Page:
You have to make a lot of room in your heart so that your love can grow and expand, endlessly and without a break. You should never force it to grow in a particular direction, nor should you prevent it from spreading beyond the other person. True love includes everybody. The moment love stops growing, it begins to die. Just like a tree.

Nourishing love with natural happiness

Just like a tree, love is “a living, breathing thing” and needs food to grow. Most people think that love is the food of happiness, but Nhat Hanh suggests that, in fact, the opposite is much truer. “When we feed and support our own happiness,” he writes, “we are nourishing our ability to love. That’s why to love means to learn the art of nourishing our happiness.” But where should you find happiness?

It is not easy to answer that question, but only because the question itself is wrong. You don’t look for happiness: you become aware of it. The simple fact is that we are all born happy, but as we grow up in the world and acquire fears, anxieties, and desires, we forget how. Quite paradoxically, it is our constant pursuit for happiness that makes us unhappy. The more objectives we put before ourselves, the less we are aware of the things happening to us in the present moment, the less capable we are to experience them without judgment and conviction.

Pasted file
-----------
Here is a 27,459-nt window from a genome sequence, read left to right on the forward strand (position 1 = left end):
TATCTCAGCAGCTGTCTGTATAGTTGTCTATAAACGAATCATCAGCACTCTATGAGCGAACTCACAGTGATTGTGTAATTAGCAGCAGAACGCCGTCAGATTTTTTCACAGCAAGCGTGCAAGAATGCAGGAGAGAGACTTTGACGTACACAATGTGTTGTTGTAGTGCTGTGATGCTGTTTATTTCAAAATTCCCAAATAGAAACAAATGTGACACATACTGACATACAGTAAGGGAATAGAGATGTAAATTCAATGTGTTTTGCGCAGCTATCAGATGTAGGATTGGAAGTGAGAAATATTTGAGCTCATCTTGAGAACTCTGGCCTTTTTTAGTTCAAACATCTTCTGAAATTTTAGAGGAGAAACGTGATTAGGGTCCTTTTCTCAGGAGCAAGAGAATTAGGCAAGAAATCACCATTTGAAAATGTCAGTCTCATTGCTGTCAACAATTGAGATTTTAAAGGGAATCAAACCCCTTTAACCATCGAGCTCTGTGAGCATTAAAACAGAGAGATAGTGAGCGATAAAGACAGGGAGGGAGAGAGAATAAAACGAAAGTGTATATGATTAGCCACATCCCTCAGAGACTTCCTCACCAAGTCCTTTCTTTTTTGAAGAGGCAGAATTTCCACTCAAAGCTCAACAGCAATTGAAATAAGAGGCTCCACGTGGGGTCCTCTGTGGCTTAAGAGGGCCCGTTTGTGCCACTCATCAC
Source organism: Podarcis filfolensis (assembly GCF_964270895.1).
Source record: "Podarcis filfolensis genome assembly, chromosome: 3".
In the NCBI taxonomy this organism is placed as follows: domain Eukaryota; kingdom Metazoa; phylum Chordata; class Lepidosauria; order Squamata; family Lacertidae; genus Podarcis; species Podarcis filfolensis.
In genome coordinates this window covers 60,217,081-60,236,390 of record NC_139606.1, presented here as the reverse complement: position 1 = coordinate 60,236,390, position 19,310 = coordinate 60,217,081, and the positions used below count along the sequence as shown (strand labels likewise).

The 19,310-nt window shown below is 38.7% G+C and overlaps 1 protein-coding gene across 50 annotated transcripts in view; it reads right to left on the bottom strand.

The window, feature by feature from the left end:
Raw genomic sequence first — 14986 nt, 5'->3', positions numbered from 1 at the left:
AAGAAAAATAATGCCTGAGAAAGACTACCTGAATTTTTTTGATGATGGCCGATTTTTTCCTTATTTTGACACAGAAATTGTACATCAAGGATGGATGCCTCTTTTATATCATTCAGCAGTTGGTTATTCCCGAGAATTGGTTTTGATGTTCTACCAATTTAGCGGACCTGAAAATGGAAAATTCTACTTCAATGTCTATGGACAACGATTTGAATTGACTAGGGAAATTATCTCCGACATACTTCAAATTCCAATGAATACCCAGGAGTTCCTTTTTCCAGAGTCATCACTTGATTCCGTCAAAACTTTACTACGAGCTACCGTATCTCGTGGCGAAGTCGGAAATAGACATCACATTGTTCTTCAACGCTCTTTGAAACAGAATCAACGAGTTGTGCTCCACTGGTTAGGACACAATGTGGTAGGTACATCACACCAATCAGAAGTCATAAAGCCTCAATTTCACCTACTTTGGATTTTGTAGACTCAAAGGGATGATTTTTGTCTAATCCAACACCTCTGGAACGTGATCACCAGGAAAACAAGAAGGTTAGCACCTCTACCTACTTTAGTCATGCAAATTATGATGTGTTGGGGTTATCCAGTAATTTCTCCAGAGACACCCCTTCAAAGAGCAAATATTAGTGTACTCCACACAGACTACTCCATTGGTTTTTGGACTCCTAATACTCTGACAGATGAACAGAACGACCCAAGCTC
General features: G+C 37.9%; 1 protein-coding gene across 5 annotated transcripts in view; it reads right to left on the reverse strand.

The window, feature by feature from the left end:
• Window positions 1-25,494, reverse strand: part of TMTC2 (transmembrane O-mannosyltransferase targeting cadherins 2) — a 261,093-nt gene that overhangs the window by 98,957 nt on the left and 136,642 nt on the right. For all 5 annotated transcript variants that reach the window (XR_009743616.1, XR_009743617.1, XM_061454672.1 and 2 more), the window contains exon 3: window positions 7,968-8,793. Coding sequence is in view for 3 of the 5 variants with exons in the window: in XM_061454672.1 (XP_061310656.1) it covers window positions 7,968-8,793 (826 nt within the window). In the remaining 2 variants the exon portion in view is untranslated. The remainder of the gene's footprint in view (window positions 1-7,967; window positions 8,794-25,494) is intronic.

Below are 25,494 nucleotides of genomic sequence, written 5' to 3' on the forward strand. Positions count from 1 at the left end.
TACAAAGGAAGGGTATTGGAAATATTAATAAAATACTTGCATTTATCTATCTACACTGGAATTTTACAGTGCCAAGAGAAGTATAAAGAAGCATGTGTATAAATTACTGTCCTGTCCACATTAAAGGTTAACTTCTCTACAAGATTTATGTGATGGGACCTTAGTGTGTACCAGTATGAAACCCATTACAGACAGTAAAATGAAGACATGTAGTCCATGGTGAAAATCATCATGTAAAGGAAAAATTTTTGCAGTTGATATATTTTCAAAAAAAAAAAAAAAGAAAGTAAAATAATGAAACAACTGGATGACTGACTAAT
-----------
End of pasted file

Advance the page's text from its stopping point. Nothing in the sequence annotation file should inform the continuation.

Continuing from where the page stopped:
Take walking, for example. If you walk with full awareness of every step that you make, if you walk without having a goal to get anywhere in this world, happiness will arise naturally inside your heart. “When we’re in touch with the wonders of life,” comments Nhat Hanh, “we become aware of the many conditions of happiness that are already there, and naturally we feel happy. The beauty around us brings us back to the present moment so we can let go of the planning and worries that preoccupy us.”

Just like everything else, love happens in the present. So, the next time you see your beloved absorbed in anxiety, turn their focus away from the future to the things happening around them at the moment. “Love,” say to them, “can’t you see the sun setting down on the horizon? Can’t you sense the slow blooming of the flowers, can’t you appreciate the inevitable coming of the spring? Leave your worries aside and feel the warmth of these words pouring from my burning lips, waiting to kiss you.” This is mindfulness: the ability to be fully and intensely present in the moment. Only then you can be in touch with the happiness that is already inside you, and around us all.